How I Learned a Unique and Unexpected Lesson in Diversity and Inclusion
By DAWOLU SAUL
When we think about diversity and inclusion, our initial reference point is to think about those who are marginalized. Whether because of ethnicity, skin colour, gender, ability, sexual orientation; and the list goes on. While we are not wrong in this perspective, I was recently reminded that this is not necessarily…well, an inclusive perspective.
Now, I will preface this by saying that all things are relative and that these are just my own thoughts and opinions on the matter, but as I have said before, we will not move the yardsticks until we can openly talk about these issues, in an effort to build awareness, understanding and respect for each other.
So on to my lesson…
I recently went through the task of launching a recruitment process for executive entry-level positions into the communications community of the Canadian Federal Public Service. For those who have had similar experiences, you will know that it can be a long and arduous process that involves colleagues, superiors and HR experts as we painfully try to craft a job poster that articulates the needs, defines the experiences needed, etc. all while trying to be mindful of who might apply, who we want to apply (based on the job) and in today’s social context promote diversity and inclusion.
Well, despite being a diversity and inclusion champion in my organization for Blacks, Indigenous and people of colour (BIPOC), otherwise known as visible minorities, I dare say that I learned something new on the issue.
After launching the poster, I started receiving dozens of comments and personal messages and while they were all positive, there was one ongoing discussion that stuck with me and which provided the much needed lesson.
I was challenged as to why the job poster was written from a strategic communications perspective when the bulk of the positions were within my branch of Digital Media and Marketing Services. Well, that question gave me pause and as my mind often tends to work, I could not stop thinking about this perspective. So here I am at five o’clock in the morning putting those thoughts on paper.
My first action was to go back and reread the list of experiences that we were looking for, and the knowledge and competency criteria that we requested. I then thought of my managers who occupy positions in marketing, creative, web, social media, internal and corporate communications, linguistic services and even in the client services centre that is part of my responsibility.
I could easily visualize any and all of those managers applying and being reflected in the criteria, but this wasn’t about if I was right and if this particular commentator was wrong, this was about whether that individual could see themselves and their reality and experiences reflected in that job poster. This was about if they were experiencing real or perceived barriers in being able to apply for the job. I certainly thought that they could, but the point was could they?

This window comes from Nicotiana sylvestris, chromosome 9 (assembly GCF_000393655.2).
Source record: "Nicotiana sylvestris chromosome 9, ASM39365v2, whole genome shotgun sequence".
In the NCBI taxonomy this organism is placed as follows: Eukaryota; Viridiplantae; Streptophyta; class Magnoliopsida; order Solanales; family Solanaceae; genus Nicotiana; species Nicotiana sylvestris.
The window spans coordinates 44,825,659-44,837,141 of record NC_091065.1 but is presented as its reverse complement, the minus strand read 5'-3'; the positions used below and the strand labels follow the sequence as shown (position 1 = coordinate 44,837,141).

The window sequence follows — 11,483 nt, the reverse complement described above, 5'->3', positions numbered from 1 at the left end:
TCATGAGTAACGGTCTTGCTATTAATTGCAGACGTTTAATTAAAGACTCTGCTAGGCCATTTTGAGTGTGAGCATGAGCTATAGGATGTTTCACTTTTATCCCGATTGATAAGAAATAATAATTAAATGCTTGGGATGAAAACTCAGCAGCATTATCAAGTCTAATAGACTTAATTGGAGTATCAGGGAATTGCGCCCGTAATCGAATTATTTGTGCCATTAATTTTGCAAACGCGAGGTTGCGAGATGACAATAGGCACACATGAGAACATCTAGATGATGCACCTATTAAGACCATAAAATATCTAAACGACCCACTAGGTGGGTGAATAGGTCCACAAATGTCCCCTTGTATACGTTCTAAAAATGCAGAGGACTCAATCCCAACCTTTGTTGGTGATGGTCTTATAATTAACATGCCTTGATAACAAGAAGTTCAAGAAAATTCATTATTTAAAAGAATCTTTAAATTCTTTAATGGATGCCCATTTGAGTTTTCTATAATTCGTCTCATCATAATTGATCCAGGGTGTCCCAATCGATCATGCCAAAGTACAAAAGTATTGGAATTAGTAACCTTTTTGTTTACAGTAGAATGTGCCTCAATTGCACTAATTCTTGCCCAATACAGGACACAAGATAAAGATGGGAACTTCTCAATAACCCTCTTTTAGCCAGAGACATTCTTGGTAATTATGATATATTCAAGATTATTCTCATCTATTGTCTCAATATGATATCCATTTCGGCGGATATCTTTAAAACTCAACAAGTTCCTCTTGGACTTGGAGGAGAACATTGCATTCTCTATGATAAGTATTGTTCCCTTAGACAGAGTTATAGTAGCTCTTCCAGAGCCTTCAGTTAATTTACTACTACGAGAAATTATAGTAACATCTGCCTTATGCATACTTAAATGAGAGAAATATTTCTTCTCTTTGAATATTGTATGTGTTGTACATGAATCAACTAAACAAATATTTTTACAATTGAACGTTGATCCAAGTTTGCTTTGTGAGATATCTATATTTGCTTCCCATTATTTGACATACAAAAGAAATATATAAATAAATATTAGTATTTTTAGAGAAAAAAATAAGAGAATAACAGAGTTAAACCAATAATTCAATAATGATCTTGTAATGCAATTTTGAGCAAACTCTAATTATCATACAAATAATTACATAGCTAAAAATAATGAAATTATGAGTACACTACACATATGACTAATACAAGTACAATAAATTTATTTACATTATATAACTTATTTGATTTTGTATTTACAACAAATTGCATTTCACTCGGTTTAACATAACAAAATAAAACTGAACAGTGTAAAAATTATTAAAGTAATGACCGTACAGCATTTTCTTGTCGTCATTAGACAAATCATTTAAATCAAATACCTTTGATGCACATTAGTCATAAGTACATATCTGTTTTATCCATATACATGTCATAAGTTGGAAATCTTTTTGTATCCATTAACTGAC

It is with this in mind that I would offer this challenge: when thinking about diversity and inclusion, by all means use the the perspective I mentioned at the beginning of this article because it is an important one, but be sure to think about being inclusive of thought, experience, professional ability and other aspects as well.
I don’t want to build teams of like-minded, homogenous people, I want to build teams of people who will bring their diverse cultural backgrounds, their unique way of thinking and their ability or even inability in a particular skill set to the team. As we transform our HR practices this will hopefully lead to greater retention and increased diverse recruitment.
One example that illustrates the potential benefits, is when I recalled an employee on assignment to be an interim manager on one of my teams. While this employee was doing me a great service, and despite the fact that I had every confidence they would be great, they initially displayed great apprehension because I was asking them to take on a job in a functional area where they had no previous experience.
We had many discussions on the issue, but I assured them that they would be working with a group of talented individuals who knew their stuff and who would be there to support them. Over a year later, that team is performing exceptionally, and it is due to the leadership and guidance of an experienced manager, who brought their skill sets to the team despite not being an expert in the functional area I was asking them to be responsible.
Within the communication space we often look for expert communicators, but why not enrich the team with a little policy or program expertise here and there? Why not push your managers to take on roles outside of their comfort zone? In doing so, we increase the diversity of our teams, create an inclusive group through the appreciation of diverse perspectives and at the end of the day we can all be a little better for it.
The human species is unique because we don’t learn by instinct, or collective memory, we learn through teaching and experiences among other things. So when we strive to achieve cultural, gender, age or other diversity on our teams, we must throw in a little diverse thought, professional experience, or skill set into the mix. You may be pleasantly surprised at the result.
We often talk about lessons learned, well this lesson has been learned.
I will leave you to chew on that for a bit.